Susette La Flesche

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Susette LaFlesche Tibbles in 1879

Susette La Flesche, later Susette LaFlesche Tibbles and also called Inshata Theumba, meaning "Bright Eyes" (1854–1903), was a well-known Native American writer, lecturer, interpreter, and artist of the Omaha tribe in Nebraska. La Flesche was a progressive and a spokesperson for Native American rights.


  • The legislation of the government has been directed rather to the protection of the rights of money and property than to the best good of the citizen.
  • A struggle for existence is not a decent living. A man or woman or child may die of starvation in a city teeming with plenty. Only human life is concerned.
  • Peaceful revolutions are slow but sure. It takes time to leaven a great unwieldy mass like this nation with the leavening ideas of justice and liberty, but the evolution is all the more certain in its results because it is so slow.

"The Plight of the Ponca Indians" (1879)[edit]

Caption from Outspoken Women: Speeches by American Women Reformers, 1635-1935: The following speech was delivered in Faneuil Hall in Boston on November 25, 1879. It was printed the following day in the Boston Daily Advertiser (November 26, 1879), p. 4.

  • It crushed our hearts when we saw a little handful of poor, ignorant, helpless, but peaceful people, such as the Poncas were, oppressed by a mighty nation, a nation so powerful that it could well have afforded to show justice and humanity if it only would. It was so hard to feel how powerless we were to help those we loved so dearly when we saw our relatives forced from their homes and compelled to go to a strange country at the point of the bayonet.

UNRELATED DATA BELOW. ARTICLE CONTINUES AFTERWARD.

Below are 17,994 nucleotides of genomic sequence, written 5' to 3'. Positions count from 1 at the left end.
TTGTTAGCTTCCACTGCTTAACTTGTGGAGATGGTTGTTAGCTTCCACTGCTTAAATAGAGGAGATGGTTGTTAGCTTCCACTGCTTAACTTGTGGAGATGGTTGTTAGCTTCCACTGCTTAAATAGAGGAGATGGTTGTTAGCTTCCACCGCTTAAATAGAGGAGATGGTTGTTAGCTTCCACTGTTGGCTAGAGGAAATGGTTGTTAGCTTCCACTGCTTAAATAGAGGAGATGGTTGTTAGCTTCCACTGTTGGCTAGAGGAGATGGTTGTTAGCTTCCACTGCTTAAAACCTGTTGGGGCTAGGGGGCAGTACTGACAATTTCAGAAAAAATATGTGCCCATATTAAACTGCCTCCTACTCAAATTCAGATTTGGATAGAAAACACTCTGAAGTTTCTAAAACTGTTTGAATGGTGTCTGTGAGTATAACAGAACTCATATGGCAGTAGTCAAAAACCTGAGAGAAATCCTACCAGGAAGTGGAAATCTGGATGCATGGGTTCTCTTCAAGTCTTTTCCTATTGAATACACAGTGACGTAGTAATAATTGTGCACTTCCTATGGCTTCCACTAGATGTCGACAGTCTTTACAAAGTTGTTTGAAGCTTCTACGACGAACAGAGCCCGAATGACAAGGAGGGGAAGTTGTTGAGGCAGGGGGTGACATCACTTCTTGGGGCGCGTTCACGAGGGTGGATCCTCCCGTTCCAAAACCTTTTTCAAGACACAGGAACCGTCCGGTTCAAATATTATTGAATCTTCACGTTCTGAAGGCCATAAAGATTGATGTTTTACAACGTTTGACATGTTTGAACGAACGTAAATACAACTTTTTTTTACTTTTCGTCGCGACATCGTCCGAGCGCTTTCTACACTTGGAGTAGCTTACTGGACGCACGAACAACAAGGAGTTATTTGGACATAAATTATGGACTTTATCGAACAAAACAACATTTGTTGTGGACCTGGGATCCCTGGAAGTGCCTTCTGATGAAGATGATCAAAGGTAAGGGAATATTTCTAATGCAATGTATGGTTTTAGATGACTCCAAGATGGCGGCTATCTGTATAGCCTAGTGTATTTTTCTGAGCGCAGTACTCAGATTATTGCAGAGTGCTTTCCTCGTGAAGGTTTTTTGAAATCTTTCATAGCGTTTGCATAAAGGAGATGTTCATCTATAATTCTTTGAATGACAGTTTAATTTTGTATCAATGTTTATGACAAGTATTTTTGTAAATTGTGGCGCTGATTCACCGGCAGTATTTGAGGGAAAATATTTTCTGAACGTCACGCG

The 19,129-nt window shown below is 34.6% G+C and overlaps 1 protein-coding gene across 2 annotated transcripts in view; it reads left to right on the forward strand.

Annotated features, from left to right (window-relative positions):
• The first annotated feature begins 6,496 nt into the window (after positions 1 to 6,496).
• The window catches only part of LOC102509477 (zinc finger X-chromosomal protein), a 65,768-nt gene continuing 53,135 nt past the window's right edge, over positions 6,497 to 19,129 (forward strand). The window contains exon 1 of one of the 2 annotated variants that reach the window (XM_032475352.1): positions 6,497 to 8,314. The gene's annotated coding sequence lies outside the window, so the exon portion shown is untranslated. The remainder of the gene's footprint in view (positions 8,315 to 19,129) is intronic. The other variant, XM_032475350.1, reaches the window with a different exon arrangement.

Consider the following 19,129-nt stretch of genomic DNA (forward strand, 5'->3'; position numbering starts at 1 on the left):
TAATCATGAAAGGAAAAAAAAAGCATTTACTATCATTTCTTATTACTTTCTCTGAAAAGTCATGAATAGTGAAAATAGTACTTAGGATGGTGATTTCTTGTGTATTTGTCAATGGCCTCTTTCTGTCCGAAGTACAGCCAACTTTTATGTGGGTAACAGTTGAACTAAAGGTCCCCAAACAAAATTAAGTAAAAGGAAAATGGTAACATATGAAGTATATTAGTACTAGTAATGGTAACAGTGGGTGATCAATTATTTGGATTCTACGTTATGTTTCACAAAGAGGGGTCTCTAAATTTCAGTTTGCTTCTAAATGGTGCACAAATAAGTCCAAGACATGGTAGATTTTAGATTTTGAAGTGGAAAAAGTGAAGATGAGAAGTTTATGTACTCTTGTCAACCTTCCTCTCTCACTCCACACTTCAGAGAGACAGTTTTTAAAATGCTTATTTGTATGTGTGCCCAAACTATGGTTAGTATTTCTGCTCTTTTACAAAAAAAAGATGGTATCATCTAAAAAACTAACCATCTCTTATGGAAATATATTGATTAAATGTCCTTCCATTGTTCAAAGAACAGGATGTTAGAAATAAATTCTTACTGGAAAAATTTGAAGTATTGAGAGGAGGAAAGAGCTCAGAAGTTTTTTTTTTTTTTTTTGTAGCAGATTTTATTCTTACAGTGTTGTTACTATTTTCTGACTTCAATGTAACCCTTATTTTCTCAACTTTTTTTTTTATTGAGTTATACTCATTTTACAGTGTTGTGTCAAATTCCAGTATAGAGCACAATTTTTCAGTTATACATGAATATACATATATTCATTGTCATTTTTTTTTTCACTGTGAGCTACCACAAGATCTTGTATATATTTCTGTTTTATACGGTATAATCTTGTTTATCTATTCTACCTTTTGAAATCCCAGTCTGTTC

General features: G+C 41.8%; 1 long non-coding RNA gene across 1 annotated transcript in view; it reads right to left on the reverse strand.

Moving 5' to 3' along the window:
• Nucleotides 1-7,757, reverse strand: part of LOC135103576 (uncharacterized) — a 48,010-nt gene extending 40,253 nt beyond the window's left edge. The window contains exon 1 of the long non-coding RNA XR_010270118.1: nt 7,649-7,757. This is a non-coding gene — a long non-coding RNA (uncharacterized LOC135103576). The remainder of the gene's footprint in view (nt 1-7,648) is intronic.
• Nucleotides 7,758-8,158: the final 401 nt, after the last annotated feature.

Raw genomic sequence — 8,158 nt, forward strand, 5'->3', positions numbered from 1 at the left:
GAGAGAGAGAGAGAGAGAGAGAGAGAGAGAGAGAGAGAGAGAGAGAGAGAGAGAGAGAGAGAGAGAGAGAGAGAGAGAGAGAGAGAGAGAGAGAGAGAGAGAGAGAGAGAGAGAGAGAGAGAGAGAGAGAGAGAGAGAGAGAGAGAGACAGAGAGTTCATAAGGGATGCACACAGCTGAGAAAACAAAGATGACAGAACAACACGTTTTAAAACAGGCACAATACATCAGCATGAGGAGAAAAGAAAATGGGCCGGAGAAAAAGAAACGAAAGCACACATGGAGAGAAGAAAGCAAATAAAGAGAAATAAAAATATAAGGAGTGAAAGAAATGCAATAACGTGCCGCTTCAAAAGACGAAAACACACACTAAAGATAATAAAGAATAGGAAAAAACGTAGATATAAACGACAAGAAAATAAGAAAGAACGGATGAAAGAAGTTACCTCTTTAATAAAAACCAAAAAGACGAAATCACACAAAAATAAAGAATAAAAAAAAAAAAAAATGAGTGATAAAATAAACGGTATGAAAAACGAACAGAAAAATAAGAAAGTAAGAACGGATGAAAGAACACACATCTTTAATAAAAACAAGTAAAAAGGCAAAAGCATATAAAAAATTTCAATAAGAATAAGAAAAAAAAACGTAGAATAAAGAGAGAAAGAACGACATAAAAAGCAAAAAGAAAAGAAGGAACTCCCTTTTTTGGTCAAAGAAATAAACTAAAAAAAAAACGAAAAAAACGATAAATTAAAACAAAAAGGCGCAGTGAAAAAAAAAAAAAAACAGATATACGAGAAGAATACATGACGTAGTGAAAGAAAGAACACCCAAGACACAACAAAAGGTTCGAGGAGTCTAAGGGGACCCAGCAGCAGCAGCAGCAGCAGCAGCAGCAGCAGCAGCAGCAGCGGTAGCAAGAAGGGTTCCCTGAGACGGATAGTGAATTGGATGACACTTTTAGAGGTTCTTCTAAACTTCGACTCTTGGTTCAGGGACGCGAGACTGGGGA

• The whole Ponca tribe were rapidly advancing in civilization; cultivated their farms, and their schoolhouses and churches were well filled, when suddenly they were informed that the government required their removal to Indian Territory.
  • The tribe has been robbed of thousands of dollars' worth of property, and the government shows no disposition to return what belongs to them.
  • It seems to us sometimes that the government treats us with less consideration than it does even the dogs.
  • For the past hundred years the Indians have had none to tell the story of their wrongs. If a white man did an injury to an Indian he had to suffer in silence, or being exasperated into revenge, the act of revenge has been spread abroad through the newspapers of the land as a causeless act, perpetrated on the whites just because the Indian delighted in being savage. It is because I know that a majority of the whites have not known of the cruelty practiced by the "Indian ring" on a handful of oppressed, helpless and conquered people, that I have the courage and confidence to appeal to the people of the United States.
  • We are human beings; God made us as well as you
  • So many seem to think that Indians fight because they delight in being savage and are bloodthirsty.
  • Another time a man of our tribe went to a settlement about ten miles distant from our reserve to sell potatoes. While he stood sorting them out two young men came along.-they were white men, and one of them had just arrived from the East; he said to his companion, "I should like to shoot that Indian, just to say that I had shot one." His companion badgered him to do it. He raised his revolver and shot him.
  • For wrongs like these we have no redress whatever. We have no protection from the law.
  • The people who were once owners of this soil ask you for their liberty, and law is liberty.

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